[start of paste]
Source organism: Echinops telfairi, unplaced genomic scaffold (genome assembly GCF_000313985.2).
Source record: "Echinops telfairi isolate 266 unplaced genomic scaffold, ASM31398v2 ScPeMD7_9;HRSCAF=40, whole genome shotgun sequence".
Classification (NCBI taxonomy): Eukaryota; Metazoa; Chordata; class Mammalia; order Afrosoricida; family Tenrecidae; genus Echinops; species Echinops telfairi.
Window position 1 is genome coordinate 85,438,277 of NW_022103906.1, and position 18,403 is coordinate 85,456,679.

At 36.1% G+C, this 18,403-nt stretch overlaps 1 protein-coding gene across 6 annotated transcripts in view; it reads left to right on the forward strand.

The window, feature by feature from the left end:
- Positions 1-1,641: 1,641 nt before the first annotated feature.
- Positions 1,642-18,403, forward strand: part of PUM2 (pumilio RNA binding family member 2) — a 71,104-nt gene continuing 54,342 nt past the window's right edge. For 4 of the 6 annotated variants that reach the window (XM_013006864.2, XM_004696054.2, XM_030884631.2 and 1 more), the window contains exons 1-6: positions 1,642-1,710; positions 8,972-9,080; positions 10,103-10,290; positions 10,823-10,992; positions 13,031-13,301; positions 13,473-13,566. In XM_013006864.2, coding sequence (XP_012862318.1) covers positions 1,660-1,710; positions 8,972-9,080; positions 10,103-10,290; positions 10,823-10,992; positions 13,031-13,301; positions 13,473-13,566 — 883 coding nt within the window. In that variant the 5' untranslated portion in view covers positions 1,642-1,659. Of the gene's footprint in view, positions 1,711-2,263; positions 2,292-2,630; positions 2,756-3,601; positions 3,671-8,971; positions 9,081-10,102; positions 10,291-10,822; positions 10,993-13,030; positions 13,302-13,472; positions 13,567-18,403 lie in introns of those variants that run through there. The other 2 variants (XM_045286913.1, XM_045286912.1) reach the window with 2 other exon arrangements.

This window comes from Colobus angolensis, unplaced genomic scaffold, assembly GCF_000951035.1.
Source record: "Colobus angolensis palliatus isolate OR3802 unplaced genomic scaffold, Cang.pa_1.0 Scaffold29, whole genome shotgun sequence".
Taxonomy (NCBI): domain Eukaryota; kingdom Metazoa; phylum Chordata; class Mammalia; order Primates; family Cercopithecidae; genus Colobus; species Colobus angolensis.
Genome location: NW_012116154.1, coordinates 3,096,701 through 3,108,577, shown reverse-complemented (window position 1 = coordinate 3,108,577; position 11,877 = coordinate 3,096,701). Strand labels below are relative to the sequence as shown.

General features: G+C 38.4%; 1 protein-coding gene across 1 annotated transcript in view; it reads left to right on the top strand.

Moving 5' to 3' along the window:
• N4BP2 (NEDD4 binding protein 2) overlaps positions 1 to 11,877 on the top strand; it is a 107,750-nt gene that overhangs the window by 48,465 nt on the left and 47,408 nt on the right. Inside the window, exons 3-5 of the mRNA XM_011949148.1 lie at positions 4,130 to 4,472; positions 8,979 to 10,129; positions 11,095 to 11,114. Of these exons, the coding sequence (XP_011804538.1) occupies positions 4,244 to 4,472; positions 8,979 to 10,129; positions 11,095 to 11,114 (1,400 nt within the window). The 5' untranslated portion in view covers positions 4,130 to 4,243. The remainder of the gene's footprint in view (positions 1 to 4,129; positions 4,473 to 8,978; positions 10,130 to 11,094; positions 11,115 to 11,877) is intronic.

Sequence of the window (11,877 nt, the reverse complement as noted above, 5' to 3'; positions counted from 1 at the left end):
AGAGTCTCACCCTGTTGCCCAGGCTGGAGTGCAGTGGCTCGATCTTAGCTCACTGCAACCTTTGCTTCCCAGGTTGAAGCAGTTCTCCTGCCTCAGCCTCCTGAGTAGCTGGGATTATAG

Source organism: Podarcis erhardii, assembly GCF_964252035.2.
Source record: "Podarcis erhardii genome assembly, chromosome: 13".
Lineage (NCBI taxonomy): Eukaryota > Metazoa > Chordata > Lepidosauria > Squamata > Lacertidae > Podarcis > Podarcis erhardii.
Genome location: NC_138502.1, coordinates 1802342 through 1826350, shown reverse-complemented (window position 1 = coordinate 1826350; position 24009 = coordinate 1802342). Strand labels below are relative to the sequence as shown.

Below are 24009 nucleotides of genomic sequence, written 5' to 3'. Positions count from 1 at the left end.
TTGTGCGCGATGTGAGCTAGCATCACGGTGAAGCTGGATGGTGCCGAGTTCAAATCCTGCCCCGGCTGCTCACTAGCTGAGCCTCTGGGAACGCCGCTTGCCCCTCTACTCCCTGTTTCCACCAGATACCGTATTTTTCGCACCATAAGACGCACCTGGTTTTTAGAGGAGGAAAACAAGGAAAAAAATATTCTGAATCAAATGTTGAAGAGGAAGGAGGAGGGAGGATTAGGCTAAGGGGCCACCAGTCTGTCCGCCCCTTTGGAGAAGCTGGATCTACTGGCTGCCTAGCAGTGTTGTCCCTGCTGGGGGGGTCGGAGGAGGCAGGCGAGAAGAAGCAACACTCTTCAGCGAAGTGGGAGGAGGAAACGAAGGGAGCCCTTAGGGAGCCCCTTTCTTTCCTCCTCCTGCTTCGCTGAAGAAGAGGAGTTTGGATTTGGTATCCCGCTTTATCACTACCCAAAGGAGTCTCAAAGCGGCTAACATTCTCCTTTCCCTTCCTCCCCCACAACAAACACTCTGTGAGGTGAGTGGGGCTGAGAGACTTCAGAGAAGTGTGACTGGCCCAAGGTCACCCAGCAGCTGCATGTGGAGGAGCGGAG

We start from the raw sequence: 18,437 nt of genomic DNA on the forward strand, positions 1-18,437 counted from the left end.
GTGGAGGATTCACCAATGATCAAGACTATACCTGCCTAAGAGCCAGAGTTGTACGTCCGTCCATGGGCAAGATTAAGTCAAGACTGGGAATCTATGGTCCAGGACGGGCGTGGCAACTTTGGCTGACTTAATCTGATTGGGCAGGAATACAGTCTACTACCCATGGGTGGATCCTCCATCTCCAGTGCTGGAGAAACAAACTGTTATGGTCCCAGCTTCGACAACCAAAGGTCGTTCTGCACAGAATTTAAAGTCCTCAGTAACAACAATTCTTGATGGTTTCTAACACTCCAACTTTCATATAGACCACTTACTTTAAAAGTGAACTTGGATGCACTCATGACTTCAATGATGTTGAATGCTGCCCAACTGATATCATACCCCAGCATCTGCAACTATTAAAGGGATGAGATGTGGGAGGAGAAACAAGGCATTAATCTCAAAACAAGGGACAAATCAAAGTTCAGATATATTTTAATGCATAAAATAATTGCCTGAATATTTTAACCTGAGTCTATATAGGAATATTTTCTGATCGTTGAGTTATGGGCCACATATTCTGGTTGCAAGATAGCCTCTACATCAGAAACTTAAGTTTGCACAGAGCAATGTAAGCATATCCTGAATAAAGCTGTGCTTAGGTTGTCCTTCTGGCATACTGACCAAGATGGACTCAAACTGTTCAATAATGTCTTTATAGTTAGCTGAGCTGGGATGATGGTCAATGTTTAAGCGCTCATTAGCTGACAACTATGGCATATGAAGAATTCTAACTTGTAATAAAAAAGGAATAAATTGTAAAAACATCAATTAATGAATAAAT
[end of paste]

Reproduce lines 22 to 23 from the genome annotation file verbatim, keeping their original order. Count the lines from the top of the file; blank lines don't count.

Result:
Below are 24009 nucleotides of genomic sequence, written 5' to 3'. Positions count from 1 at the left end.
TTGTGCGCGATGTGAGCTAGCATCACGGTGAAGCTGGATGGTGCCGAGTTCAAATCCTGCCCCGGCTGCTCACTAGCTGAGCCTCTGGGAACGCCGCTTGCCCCTCTACTCCCTGTTTCCACCAGATACCGTATTTTTCGCACCATAAGACGCACCTGGTTTTTAGAGGAGGAAAACAAGGAAAAAAATATTCTGAATCAAATGTTGAAGAGGAAGGAGGAGGGAGGATTAGGCTAAGGGGCCACCAGTCTGTCCGCCCCTTTGGAGAAGCTGGATCTACTGGCTGCCTAGCAGTGTTGTCCCTGCTGGGGGGGTCGGAGGAGGCAGGCGAGAAGAAGCAACACTCTTCAGCGAAGTGGGAGGAGGAAACGAAGGGAGCCCTTAGGGAGCCCCTTTCTTTCCTCCTCCTGCTTCGCTGAAGAAGAGGAGTTTGGATTTGGTATCCCGCTTTATCACTACCCAAAGGAGTCTCAAAGCGGCTAACATTCTCCTTTCCCTTCCTCCCCCACAACAAACACTCTGTGAGGTGAGTGGGGCTGAGAGACTTCAGAGAAGTGTGACTGGCCCAAGGTCACCCAGCAGCTGCATGTGGAGGAGCGGAG